Listen to Today’s Devotion

The fifth chapter of Mark tells the story of a synagogue leader who reached the point where desperation exceeded dignity.  He begged Jesus to heal his dying daughter.  And Jesus did, with a look on his face that said, Come here. I’ve got a secret.

I’ve seen that sparkle of eternity in the eyes of a cancer patient who said, “I’m ready to go.”  I saw it at a funeral.  The widower didn’t weep like the others.  “Don’t worry about me,” he said.  “I know where she is.”  Peace where there should be pain.  Hope defying despair.  That’s what that look says.  It is a look that knows the answer to the question asked by every mortal:  Does death have the last word?  I can see Jesus wink as he answers, “Not on your life.”

Read more Six Hours One Friday

For more inspirational messages please visit Max Lucado.


Denison Forum – Baptist pastor grieves for Notre Dame burning: How to prove that every day is Easter

Pastor Harry Richard grieved as he watched flames consume Notre Dame Cathedral in Paris. Just two weeks earlier, his church in Louisiana was set ablaze. It was one of three predominantly black churches in his area that were intentionally burned down, according to police.

But the Baptist minister sensed the Lord at work: “I think that God is using these moments to bring us closer together as a world. This is God’s hand on our lives to make us realize that we are all connected in some form or fashion.”

Meanwhile, Islamic militants are being blamed this morning for the Easter bombings in Sri Lanka that killed at least 290 people. Devastating floods have left millions in Iran facing a humanitarian crisis. And the CDC says this flu season is now the longest in a decade.

The news reminds us every day that we need the redemptive work of the risen Christ every day. Unfortunately, our secular culture is less convinced than ever that Jesus is relevant today.

How can we show the world that every day is Easter?

Imagine a world without Easter

John S. Dickerson’s latest book is titled Jesus Skeptic: A Journalist Explores the Credibility and Impact of Christianity. As with his other work, Dickerson’s insights are extremely insightful and relevant.

He states that a ten-year investigation led him to conclude: “My generation of Americans—those born in the 1980s and younger—have been largely denied the truth about Christianity’s influence and record on social justice.”

For instance, Dickerson notes that nine of the ten best nations on earth for women’s rights, according to the World Economic Forum, have majority Christian populations. Followers of Jesus such as Isaac Newton, Johannes Kepler, and Blaise Pascal also played an essential role in launching the Scientific Revolution.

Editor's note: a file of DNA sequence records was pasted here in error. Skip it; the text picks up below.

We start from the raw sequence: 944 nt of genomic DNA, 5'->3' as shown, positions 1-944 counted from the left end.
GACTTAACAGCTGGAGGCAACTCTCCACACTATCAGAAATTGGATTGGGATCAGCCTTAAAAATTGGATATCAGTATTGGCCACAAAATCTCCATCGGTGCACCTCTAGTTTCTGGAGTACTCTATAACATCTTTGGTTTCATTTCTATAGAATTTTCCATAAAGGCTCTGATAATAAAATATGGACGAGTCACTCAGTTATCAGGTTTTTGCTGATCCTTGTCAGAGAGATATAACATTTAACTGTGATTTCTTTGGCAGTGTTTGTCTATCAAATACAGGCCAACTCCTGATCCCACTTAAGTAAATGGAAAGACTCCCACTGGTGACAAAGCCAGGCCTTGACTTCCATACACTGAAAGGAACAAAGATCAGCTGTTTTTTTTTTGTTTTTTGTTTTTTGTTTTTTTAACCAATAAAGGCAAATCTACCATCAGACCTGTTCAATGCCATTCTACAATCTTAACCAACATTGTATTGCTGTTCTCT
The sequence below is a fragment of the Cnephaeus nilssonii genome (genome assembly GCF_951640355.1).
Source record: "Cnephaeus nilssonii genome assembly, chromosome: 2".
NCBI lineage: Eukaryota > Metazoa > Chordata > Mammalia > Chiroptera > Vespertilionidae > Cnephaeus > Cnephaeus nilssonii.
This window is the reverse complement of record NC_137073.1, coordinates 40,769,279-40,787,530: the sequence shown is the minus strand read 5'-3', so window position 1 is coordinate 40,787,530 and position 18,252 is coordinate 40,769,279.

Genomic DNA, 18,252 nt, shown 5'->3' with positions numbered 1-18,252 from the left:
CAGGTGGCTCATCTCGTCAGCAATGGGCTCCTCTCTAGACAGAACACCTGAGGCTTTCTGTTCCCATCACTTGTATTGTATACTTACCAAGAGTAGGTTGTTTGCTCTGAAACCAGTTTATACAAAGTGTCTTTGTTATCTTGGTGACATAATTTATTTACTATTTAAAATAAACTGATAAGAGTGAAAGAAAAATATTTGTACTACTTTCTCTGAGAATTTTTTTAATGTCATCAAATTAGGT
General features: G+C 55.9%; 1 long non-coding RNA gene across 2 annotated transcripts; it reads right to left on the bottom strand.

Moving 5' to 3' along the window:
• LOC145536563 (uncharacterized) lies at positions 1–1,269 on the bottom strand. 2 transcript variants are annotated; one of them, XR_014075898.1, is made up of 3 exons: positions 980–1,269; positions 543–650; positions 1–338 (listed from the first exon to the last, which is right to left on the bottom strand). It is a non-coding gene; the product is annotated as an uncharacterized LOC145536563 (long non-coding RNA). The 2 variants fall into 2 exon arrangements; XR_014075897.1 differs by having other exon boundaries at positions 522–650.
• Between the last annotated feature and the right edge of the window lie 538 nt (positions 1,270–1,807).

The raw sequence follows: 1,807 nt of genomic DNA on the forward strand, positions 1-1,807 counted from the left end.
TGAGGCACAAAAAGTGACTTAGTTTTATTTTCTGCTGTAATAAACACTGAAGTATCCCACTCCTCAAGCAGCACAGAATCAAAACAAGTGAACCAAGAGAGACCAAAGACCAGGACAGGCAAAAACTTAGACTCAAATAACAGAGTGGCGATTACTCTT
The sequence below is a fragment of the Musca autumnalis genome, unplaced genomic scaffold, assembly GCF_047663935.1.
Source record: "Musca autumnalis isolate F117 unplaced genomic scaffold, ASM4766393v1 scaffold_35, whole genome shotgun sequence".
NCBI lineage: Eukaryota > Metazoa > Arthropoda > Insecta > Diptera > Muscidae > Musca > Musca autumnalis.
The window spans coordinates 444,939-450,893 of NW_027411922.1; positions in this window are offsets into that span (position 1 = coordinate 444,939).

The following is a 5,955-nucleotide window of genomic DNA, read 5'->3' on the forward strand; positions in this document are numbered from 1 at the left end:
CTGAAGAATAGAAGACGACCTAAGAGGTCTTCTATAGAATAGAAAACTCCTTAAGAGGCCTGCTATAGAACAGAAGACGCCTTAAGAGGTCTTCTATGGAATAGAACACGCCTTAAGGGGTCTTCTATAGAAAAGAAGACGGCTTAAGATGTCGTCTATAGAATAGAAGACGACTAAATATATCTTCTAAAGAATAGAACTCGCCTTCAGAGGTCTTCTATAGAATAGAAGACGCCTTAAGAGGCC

This tradition continues with Dr. Francis S. Collins, leader of the Human Genome Project and now head of the National Institutes of Health. He states: “God can be found in the cathedral or in the laboratory. By investigating God’s majestic and awesome creation, science can actually be a means of worship.”

Schools, medicine, and slavery

Dickerson also notes that “nearly every leading university in the world was founded by Christians.” He cites the fact that the first nine colleges in the US were founded by Christians. He also found that each of the top ten universities in the world, according to the Center for World University Rankings, was begun by Christians.

Christians “planted the seeds of modern medicine” as well. Dickerson references Edward Jenner (the father of immunology), Florence Nightingale (the founder of modern nursing), and Johns Hopkins (whose bequest founded one of the most innovative hospitals in modern medicine). He adds that the top ten hospitals in the US, as ranked by U.S. News & World Report, were all founded by Christians.

And Dickerson reports that Christians played an essential role in ending slavery in most parts of the world. In fact, he could not find a single abolitionist in the US who was not a follower of Jesus. And, of course, there is the example of William Wilberforce in the UK.

None of this would have happened without Easter.

Making every day Easter

Here’s our challenge: convincing the culture that Jesus’ resurrection is as relevant to our present and future as it was to our past. This calling requires us to be as engaged in human rights, scientific and medical progress, advancing educational excellence, and ending racial discrimination as the Christians who came before us.

In addition, it is vital that we live in ways that contradict the caricature our critics have drawn of us. Consider two imperatives.

One: Respect those who do not respect our Lord.

When pagans in Ephesus started a riot against Christians in their city, an official scolded the crowd: “You have brought these men here who are neither sacrilegious nor blasphemers of our goddess” (Acts 19:37). We are to defend our faith boldly, but we are to do so “with gentleness and respect” (1 Peter 3:15). The more people criticize us, the more they need our Lord.

Two: Be joyful in a joyless world.

Solomon observed: “Everyone should eat and drink and take pleasure in all his toil—this is God’s gift to man” (Ecclesiastes 3:13). If I do not find joy in the vocation to which God has called me, I dishonor the One who has assigned it to me. William Barclay was right: “A gloomy Christian is a contradiction in terms.”

“Death is strong, but life is stronger”

Phillips Brooks: “Tomb, thou shalt not hold him longer; death is strong, but life is stronger. Stronger than the dark, the light; stronger than the wrong, the right.”

When Christians are relevant, gracious, and joyful followers of the risen Christ, the world will know: He is risen, indeed.